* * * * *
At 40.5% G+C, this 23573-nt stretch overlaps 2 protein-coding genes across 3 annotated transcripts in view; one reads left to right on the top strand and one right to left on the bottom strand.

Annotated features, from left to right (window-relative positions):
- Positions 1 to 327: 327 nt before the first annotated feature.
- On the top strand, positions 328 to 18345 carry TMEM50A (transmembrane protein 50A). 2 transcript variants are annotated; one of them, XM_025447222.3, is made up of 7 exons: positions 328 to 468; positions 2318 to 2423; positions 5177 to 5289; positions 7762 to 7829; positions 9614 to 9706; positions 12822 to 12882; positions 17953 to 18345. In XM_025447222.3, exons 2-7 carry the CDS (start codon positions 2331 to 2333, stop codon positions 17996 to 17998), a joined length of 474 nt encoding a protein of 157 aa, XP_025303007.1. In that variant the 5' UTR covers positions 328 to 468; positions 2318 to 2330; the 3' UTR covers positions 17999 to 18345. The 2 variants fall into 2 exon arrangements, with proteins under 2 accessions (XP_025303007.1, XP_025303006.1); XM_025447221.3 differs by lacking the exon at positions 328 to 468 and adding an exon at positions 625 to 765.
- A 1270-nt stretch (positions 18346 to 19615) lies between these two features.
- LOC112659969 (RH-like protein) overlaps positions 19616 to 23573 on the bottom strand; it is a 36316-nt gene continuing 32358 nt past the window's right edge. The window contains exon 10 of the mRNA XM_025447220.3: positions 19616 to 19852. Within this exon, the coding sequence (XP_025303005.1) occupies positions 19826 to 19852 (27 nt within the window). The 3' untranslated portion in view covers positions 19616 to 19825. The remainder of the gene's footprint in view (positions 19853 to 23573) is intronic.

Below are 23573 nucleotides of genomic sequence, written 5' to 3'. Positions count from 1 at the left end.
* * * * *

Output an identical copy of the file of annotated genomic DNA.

At 40.5% G+C, this 23573-nt stretch overlaps 2 protein-coding genes across 3 annotated transcripts in view; one reads left to right on the top strand and one right to left on the bottom strand.

Annotated features, from left to right (window-relative positions):
- Positions 1 to 327: 327 nt before the first annotated feature.
- On the top strand, positions 328 to 18345 carry TMEM50A (transmembrane protein 50A). 2 transcript variants are annotated; one of them, XM_025447222.3, is made up of 7 exons: positions 328 to 468; positions 2318 to 2423; positions 5177 to 5289; positions 7762 to 7829; positions 9614 to 9706; positions 12822 to 12882; positions 17953 to 18345. In XM_025447222.3, exons 2-7 carry the CDS (start codon positions 2331 to 2333, stop codon positions 17996 to 17998), a joined length of 474 nt encoding a protein of 157 aa, XP_025303007.1. In that variant the 5' UTR covers positions 328 to 468; positions 2318 to 2330; the 3' UTR covers positions 17999 to 18345. The 2 variants fall into 2 exon arrangements, with proteins under 2 accessions (XP_025303007.1, XP_025303006.1); XM_025447221.3 differs by lacking the exon at positions 328 to 468 and adding an exon at positions 625 to 765.
- A 1270-nt stretch (positions 18346 to 19615) lies between these two features.
- LOC112659969 (RH-like protein) overlaps positions 19616 to 23573 on the bottom strand; it is a 36316-nt gene continuing 32358 nt past the window's right edge. The window contains exon 10 of the mRNA XM_025447220.3: positions 19616 to 19852. Within this exon, the coding sequence (XP_025303005.1) occupies positions 19826 to 19852 (27 nt within the window). The 3' untranslated portion in view covers positions 19616 to 19825. The remainder of the gene's footprint in view (positions 19853 to 23573) is intronic.

Below are 23573 nucleotides of genomic sequence, written 5' to 3'. Positions count from 1 at the left end.